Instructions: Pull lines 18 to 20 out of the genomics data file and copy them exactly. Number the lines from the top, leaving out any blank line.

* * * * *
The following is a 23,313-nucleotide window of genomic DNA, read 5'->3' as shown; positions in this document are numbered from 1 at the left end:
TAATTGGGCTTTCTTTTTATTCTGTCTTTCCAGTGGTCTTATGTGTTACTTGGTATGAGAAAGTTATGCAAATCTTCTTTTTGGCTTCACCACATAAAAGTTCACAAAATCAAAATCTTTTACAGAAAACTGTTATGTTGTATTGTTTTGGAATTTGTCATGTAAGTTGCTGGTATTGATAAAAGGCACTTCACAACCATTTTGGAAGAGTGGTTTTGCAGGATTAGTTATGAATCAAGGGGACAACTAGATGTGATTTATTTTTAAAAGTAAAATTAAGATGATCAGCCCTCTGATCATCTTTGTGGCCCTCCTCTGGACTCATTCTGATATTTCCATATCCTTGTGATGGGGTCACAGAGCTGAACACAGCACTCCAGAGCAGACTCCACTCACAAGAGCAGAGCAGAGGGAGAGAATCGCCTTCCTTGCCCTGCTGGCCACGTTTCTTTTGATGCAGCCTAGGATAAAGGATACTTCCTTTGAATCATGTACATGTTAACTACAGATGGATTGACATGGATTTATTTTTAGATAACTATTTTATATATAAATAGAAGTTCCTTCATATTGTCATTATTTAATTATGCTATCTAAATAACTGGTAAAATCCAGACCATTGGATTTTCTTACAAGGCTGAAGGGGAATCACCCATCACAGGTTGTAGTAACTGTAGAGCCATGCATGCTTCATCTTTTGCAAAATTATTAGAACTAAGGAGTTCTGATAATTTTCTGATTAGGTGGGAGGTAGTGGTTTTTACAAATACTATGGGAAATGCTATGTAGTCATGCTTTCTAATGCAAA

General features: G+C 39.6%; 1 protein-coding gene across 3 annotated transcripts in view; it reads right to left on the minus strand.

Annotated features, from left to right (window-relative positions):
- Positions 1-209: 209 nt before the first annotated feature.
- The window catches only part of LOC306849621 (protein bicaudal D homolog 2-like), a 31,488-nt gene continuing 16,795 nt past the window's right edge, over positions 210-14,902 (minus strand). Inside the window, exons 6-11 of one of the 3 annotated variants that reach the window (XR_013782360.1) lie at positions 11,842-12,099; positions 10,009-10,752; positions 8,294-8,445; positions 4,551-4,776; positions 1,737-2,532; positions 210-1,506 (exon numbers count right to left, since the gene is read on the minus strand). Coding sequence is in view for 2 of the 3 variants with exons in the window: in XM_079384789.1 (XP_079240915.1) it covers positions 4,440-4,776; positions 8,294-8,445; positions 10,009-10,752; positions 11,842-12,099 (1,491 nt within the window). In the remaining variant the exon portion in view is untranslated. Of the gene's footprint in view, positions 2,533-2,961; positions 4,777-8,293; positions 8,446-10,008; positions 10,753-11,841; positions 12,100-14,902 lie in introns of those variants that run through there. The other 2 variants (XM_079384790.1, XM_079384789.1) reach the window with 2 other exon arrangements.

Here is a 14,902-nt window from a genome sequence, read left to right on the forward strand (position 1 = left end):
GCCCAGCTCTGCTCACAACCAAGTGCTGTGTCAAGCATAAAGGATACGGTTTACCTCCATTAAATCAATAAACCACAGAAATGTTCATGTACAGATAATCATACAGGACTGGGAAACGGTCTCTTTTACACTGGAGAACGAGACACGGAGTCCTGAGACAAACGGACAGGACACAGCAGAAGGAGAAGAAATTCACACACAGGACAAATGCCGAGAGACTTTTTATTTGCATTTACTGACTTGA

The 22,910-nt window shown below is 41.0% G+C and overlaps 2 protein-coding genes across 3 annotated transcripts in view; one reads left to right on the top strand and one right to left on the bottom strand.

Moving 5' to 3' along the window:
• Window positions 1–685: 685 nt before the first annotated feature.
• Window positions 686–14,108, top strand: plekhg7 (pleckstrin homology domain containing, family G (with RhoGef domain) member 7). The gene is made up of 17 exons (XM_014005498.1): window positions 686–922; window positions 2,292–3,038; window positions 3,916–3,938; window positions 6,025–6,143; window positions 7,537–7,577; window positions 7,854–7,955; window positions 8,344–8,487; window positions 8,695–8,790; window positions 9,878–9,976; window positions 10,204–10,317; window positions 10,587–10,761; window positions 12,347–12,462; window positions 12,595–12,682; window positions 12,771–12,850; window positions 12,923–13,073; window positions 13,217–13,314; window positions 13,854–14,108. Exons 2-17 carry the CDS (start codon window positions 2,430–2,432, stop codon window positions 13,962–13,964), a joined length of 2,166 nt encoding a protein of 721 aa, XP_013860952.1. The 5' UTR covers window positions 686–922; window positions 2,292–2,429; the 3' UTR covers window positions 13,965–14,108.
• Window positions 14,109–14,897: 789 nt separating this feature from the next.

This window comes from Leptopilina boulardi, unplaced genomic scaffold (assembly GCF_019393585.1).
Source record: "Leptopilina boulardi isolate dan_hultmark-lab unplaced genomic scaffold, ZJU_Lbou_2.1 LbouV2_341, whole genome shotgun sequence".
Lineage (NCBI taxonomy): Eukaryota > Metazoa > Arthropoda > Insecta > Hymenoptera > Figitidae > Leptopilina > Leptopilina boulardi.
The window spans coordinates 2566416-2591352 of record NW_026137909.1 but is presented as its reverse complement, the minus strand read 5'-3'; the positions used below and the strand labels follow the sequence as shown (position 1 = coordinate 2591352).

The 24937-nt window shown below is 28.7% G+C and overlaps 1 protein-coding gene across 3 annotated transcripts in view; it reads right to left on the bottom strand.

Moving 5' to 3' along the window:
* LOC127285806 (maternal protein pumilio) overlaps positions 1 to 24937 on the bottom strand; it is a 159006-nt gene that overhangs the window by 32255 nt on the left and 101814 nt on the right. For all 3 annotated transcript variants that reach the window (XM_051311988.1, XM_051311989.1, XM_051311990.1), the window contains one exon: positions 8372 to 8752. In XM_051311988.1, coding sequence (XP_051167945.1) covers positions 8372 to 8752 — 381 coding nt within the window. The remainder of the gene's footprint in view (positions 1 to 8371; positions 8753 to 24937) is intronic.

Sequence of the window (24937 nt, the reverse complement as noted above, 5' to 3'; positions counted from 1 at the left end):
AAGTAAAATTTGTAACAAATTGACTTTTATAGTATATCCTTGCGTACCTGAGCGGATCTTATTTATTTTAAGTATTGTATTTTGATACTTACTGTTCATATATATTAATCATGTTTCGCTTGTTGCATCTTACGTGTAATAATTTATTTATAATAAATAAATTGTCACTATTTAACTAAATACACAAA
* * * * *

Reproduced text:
The 24937-nt window shown below is 28.7% G+C and overlaps 1 protein-coding gene across 3 annotated transcripts in view; it reads right to left on the bottom strand.

Moving 5' to 3' along the window:
* LOC127285806 (maternal protein pumilio) overlaps positions 1 to 24937 on the bottom strand; it is a 159006-nt gene that overhangs the window by 32255 nt on the left and 101814 nt on the right. For all 3 annotated transcript variants that reach the window (XM_051311988.1, XM_051311989.1, XM_051311990.1), the window contains one exon: positions 8372 to 8752. In XM_051311988.1, coding sequence (XP_051167945.1) covers positions 8372 to 8752 — 381 coding nt within the window. The remainder of the gene's footprint in view (positions 1 to 8371; positions 8753 to 24937) is intronic.